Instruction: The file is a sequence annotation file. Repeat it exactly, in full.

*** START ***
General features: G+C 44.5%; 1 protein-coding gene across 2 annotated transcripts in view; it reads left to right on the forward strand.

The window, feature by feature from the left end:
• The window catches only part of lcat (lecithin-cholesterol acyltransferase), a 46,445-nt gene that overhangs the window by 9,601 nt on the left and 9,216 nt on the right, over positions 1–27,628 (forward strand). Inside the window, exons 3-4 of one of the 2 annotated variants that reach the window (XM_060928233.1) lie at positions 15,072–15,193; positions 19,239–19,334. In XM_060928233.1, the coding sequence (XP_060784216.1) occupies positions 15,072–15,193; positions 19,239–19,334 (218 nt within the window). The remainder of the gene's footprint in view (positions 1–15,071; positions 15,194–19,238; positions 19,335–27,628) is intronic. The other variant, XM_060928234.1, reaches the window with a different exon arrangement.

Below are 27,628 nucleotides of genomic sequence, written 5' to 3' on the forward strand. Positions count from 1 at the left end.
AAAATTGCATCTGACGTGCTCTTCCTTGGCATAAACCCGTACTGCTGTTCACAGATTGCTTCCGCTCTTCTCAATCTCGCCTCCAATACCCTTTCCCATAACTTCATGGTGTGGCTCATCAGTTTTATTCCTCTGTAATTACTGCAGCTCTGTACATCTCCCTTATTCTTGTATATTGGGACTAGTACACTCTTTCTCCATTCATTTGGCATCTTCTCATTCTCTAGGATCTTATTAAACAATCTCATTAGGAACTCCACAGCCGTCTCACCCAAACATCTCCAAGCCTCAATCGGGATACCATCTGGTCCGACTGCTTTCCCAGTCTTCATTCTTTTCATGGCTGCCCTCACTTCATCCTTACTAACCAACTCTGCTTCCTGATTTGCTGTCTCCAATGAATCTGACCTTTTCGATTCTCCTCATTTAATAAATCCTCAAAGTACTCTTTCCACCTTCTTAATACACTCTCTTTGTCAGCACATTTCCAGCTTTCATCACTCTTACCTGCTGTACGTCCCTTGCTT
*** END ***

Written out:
General features: G+C 44.5%; 1 protein-coding gene across 2 annotated transcripts in view; it reads left to right on the forward strand.

The window, feature by feature from the left end:
• The window catches only part of lcat (lecithin-cholesterol acyltransferase), a 46,445-nt gene that overhangs the window by 9,601 nt on the left and 9,216 nt on the right, over positions 1–27,628 (forward strand). Inside the window, exons 3-4 of one of the 2 annotated variants that reach the window (XM_060928233.1) lie at positions 15,072–15,193; positions 19,239–19,334. In XM_060928233.1, the coding sequence (XP_060784216.1) occupies positions 15,072–15,193; positions 19,239–19,334 (218 nt within the window). The remainder of the gene's footprint in view (positions 1–15,071; positions 15,194–19,238; positions 19,335–27,628) is intronic. The other variant, XM_060928234.1, reaches the window with a different exon arrangement.

Below are 27,628 nucleotides of genomic sequence, written 5' to 3' on the forward strand. Positions count from 1 at the left end.
AAAATTGCATCTGACGTGCTCTTCCTTGGCATAAACCCGTACTGCTGTTCACAGATTGCTTCCGCTCTTCTCAATCTCGCCTCCAATACCCTTTCCCATAACTTCATGGTGTGGCTCATCAGTTTTATTCCTCTGTAATTACTGCAGCTCTGTACATCTCCCTTATTCTTGTATATTGGGACTAGTACACTCTTTCTCCATTCATTTGGCATCTTCTCATTCTCTAGGATCTTATTAAACAATCTCATTAGGAACTCCACAGCCGTCTCACCCAAACATCTCCAAGCCTCAATCGGGATACCATCTGGTCCGACTGCTTTCCCAGTCTTCATTCTTTTCATGGCTGCCCTCACTTCATCCTTACTAACCAACTCTGCTTCCTGATTTGCTGTCTCCAATGAATCTGACCTTTTCGATTCTCCTCATTTAATAAATCCTCAAAGTACTCTTTCCACCTTCTTAATACACTCTCTTTGTCAGCACATTTCCAGCTTTCATCACTCTTACCTGCTGTACGTCCCTTGCTT